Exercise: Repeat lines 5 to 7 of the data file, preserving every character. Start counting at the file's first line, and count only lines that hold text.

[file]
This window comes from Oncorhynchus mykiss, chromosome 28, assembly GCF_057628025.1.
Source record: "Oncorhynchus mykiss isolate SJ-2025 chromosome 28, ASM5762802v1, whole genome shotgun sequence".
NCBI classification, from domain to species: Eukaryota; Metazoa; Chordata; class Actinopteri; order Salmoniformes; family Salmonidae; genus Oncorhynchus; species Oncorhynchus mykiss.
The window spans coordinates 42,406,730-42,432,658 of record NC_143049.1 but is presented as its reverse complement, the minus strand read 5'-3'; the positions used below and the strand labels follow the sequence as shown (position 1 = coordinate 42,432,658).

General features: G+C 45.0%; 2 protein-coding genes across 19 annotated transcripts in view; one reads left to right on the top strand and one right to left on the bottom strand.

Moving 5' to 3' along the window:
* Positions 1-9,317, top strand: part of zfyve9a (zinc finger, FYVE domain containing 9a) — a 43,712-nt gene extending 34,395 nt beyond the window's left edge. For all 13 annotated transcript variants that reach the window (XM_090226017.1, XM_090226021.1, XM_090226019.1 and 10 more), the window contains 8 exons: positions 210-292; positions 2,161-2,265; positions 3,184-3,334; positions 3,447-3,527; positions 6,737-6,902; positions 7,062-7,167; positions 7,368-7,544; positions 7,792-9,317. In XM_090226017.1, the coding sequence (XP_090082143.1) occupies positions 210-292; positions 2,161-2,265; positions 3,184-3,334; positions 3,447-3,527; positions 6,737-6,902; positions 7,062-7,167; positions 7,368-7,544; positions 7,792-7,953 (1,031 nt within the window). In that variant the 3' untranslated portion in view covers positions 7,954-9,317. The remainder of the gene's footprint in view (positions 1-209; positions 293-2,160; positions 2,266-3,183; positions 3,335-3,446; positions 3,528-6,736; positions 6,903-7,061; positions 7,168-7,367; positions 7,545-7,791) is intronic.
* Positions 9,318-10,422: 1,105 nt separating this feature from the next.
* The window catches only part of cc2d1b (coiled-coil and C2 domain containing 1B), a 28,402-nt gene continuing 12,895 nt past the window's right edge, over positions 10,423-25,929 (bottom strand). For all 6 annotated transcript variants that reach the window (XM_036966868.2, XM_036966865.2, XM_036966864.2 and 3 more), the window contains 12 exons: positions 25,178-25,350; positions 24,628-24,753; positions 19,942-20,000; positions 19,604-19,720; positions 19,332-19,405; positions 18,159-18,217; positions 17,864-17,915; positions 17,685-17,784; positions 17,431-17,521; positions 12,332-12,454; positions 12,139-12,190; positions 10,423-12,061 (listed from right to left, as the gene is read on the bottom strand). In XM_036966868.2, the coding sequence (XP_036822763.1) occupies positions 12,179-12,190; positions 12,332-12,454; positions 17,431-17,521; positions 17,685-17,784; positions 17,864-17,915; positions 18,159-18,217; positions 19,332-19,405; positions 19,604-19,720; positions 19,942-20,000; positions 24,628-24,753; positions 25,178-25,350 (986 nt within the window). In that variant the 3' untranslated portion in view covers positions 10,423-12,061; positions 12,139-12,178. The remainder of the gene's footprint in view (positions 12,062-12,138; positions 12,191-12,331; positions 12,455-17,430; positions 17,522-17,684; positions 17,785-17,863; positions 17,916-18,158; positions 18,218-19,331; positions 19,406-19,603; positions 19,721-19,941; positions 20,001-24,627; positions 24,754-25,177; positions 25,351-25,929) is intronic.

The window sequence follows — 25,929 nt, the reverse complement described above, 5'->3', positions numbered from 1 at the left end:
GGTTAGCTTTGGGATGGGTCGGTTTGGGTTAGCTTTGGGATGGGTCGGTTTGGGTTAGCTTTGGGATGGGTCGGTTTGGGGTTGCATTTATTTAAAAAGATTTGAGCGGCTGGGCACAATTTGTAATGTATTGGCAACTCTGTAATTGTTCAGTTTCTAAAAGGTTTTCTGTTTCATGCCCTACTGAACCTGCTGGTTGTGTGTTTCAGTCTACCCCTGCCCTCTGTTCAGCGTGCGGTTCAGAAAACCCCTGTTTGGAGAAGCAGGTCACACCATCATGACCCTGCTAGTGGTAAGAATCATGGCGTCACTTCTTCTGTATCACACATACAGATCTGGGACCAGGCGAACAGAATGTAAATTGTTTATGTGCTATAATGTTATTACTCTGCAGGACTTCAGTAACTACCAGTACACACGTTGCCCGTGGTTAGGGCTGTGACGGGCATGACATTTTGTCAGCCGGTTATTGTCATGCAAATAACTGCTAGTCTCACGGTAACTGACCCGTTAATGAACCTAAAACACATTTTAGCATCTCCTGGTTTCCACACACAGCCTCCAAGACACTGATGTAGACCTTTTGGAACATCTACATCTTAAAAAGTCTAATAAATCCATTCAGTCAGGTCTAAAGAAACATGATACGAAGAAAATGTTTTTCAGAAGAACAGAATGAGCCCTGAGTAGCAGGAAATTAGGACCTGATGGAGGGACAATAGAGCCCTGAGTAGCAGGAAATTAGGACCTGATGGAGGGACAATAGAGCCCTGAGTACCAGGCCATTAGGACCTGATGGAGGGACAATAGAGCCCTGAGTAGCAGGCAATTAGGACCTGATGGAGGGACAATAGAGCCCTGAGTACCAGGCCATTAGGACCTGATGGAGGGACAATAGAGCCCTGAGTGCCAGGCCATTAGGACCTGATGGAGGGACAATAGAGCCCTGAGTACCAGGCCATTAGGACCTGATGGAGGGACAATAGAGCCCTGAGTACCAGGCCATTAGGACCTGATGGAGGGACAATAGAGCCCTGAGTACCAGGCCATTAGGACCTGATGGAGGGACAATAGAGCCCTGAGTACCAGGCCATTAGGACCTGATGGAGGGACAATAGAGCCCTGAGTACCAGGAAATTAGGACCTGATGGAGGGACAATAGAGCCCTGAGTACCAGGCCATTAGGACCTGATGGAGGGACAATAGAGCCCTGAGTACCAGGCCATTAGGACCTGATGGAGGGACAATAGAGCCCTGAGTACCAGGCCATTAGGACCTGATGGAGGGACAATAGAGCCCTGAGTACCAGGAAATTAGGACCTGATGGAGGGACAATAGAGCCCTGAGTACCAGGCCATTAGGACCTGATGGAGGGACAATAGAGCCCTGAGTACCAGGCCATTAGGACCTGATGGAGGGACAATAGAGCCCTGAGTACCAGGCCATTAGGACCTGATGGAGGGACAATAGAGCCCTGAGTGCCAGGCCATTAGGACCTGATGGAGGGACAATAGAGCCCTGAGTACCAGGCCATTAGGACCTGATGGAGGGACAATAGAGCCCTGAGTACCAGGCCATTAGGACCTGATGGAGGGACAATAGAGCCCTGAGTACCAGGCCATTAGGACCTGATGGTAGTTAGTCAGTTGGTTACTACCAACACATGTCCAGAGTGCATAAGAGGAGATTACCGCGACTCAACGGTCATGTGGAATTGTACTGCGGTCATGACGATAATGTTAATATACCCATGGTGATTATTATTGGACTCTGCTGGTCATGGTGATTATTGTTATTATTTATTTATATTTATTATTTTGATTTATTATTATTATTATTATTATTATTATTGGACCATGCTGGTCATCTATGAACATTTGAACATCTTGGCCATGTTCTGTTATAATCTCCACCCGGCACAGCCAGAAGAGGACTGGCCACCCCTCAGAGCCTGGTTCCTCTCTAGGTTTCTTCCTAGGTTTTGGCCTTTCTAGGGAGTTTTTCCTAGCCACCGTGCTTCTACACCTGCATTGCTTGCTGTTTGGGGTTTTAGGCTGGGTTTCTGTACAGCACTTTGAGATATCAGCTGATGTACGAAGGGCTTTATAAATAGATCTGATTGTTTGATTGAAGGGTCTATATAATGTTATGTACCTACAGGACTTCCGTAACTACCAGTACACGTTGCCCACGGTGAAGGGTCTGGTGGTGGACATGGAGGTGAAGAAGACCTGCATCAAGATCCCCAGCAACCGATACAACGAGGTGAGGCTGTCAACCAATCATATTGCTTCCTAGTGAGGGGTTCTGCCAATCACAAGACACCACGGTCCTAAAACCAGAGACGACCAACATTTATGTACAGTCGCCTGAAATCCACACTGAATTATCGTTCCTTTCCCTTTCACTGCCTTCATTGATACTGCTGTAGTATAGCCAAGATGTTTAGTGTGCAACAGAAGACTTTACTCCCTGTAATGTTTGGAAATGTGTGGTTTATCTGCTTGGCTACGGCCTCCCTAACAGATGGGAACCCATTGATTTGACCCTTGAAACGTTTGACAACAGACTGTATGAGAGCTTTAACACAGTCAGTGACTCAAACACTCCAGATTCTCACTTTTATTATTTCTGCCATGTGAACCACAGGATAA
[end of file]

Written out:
General features: G+C 45.0%; 2 protein-coding genes across 19 annotated transcripts in view; one reads left to right on the top strand and one right to left on the bottom strand.

Moving 5' to 3' along the window:
* Positions 1-9,317, top strand: part of zfyve9a (zinc finger, FYVE domain containing 9a) — a 43,712-nt gene extending 34,395 nt beyond the window's left edge. For all 13 annotated transcript variants that reach the window (XM_090226017.1, XM_090226021.1, XM_090226019.1 and 10 more), the window contains 8 exons: positions 210-292; positions 2,161-2,265; positions 3,184-3,334; positions 3,447-3,527; positions 6,737-6,902; positions 7,062-7,167; positions 7,368-7,544; positions 7,792-9,317. In XM_090226017.1, the coding sequence (XP_090082143.1) occupies positions 210-292; positions 2,161-2,265; positions 3,184-3,334; positions 3,447-3,527; positions 6,737-6,902; positions 7,062-7,167; positions 7,368-7,544; positions 7,792-7,953 (1,031 nt within the window). In that variant the 3' untranslated portion in view covers positions 7,954-9,317. The remainder of the gene's footprint in view (positions 1-209; positions 293-2,160; positions 2,266-3,183; positions 3,335-3,446; positions 3,528-6,736; positions 6,903-7,061; positions 7,168-7,367; positions 7,545-7,791) is intronic.